Written warning from ChatGPT

Chances are you might have heard of ChatGPT.

It’s been the talk of the town recently, with thousands of words written about how it’s going to take all the white-collar jobs away.

I’m a big fan of tech (anything that’ll do the same job better or faster is worth exploring), so I thought I’d have a go, just to understand whether I need to be going straight to night school to retrain as something a computer won’t usurp.

I put into the search box, “When can I give a written warning UK?”.

ChatGPT’s answer:

“In the UK, an employer can give a written warning to an employee for a variety of reasons, such as poor performance, misconduct, or attendance issues. However, before giving a written warning, employers should follow a fair and reasonable disciplinary procedure.”

Then it proceeded to give me an overview of the ACAS code of practice on disciplinary procedures.

It didn’t tell me, any of the risks, alternatives or details of the process.

It didn’t say that for a “reasonable process”, you’re required to have different people running each meeting, at every stage.

It didn’t say that if they have less than two years’ service, you don’t have to follow a process and could probably still terminate.

It didn’t say that if they have a protected characteristic, you better have really good objective evidence for giving a warning to avoid a discrimination claim.

And it didn’t suggest that a settlement agreement might be a better way to go, depending on the offence, length of service and seniority.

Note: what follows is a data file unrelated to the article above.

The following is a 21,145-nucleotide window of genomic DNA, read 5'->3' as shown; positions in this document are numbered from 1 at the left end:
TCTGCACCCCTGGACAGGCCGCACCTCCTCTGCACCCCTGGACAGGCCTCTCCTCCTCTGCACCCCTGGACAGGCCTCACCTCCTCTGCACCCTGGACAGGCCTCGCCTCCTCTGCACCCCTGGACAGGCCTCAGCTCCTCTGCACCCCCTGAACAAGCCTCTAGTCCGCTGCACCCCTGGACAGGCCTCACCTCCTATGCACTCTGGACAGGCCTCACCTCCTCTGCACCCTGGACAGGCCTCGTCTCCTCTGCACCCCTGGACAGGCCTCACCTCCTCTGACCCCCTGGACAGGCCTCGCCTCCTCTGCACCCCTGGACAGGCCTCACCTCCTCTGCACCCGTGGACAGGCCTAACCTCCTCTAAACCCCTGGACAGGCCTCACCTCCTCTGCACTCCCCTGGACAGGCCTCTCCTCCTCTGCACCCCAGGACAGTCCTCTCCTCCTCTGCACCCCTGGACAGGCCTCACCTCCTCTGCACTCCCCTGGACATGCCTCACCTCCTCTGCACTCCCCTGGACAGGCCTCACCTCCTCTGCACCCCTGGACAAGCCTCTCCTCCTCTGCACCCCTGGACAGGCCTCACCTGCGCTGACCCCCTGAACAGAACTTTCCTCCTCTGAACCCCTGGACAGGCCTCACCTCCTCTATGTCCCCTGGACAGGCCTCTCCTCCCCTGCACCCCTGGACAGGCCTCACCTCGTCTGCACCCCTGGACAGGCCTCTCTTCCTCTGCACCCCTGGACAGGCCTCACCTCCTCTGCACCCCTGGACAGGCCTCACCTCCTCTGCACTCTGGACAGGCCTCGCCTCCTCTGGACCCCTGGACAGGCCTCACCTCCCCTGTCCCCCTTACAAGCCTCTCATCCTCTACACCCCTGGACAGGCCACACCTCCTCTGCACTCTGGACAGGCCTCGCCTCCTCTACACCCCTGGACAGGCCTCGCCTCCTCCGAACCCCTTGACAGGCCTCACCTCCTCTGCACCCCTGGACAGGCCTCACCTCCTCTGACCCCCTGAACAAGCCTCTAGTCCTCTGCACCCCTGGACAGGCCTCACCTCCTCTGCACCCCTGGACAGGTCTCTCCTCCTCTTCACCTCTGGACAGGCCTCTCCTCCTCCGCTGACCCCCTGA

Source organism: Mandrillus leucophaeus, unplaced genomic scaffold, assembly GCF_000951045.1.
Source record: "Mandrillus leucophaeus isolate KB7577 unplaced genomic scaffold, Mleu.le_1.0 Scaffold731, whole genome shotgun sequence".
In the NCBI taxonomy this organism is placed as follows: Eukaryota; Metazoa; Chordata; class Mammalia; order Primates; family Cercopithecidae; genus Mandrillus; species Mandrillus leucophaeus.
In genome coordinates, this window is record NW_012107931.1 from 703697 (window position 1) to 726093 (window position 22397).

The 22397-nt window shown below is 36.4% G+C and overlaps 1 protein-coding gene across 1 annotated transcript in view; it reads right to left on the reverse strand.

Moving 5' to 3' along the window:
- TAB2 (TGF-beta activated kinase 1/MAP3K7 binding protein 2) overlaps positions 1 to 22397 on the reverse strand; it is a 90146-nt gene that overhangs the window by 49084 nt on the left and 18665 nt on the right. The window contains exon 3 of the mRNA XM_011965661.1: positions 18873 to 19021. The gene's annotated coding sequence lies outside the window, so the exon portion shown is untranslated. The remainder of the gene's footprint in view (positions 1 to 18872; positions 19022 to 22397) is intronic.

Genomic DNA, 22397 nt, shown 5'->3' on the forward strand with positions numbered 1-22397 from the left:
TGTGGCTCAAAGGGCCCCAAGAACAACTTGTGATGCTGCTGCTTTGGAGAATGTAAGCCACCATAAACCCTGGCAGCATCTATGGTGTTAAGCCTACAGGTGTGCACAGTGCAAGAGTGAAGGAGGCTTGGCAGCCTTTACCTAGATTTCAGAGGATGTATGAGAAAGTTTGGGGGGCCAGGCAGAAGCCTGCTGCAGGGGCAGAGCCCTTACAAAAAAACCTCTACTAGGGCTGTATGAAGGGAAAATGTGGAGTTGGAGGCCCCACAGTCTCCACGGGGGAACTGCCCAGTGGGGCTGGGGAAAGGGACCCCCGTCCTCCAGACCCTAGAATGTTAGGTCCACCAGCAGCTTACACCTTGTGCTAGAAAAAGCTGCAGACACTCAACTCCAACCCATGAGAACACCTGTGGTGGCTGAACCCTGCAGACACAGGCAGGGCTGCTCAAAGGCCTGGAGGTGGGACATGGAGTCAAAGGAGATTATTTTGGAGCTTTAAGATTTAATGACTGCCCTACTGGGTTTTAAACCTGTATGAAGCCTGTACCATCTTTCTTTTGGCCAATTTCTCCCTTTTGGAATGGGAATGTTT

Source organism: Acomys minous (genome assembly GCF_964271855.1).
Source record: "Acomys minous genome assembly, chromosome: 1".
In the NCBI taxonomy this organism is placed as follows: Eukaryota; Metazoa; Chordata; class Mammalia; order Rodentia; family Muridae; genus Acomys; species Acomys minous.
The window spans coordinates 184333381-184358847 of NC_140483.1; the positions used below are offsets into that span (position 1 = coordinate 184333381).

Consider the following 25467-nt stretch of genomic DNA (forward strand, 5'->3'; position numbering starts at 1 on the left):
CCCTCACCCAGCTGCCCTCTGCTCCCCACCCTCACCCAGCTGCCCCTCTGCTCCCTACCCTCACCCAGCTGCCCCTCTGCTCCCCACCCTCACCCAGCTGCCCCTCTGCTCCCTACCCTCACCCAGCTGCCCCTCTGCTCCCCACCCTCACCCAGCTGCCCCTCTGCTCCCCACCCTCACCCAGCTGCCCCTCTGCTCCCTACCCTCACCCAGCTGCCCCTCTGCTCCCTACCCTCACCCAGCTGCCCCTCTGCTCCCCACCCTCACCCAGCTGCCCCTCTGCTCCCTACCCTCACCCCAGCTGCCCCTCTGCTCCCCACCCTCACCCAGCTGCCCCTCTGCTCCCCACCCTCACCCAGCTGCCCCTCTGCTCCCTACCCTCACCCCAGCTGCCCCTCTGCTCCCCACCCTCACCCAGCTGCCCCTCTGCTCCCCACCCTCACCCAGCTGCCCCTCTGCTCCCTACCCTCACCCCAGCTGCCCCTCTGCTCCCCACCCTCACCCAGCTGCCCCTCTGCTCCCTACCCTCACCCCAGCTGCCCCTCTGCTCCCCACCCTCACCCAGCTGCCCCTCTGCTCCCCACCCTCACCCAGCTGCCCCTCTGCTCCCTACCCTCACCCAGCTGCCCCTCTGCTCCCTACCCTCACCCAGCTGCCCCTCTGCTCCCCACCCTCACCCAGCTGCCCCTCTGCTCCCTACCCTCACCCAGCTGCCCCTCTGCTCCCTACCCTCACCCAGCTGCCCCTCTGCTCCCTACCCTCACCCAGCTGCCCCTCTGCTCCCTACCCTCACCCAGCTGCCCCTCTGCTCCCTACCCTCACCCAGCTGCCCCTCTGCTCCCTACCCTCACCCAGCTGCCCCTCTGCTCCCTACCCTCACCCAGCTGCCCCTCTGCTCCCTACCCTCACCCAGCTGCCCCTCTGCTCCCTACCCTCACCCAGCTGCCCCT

Which is just like my maths teacher used to say about calculators – you have to know what the right answer will be to know whether the calculator is giving you the correct answer.

Garbage in, garbage out.

Technology is good, and will likely get better, but there is currently nothing better than another human asking, “Talk me through why you want to do this” and making sure that you, and your organisation, are protected.

Have a Question? Get in touch below...

    If you are an employee and feel that you have been treated badly, then we strongly advise you to contact ACAS:

    Call the ACAS Helpline on 0300 123 1100 for free support and advice.

    Simply get in touch and they'll provide you with clear and confidential guidance about any kind of dispute or query that you have about relationship issues within the workplace.

    You may want to know about employment rights and rules, best practice or you may need advice about a dispute.

    Whatever it is, just give ACAS a call, their team are on hand to respond within the hours: Monday-Friday, 8am-8pm and Saturday, 9am-1pm.

    Who We Work With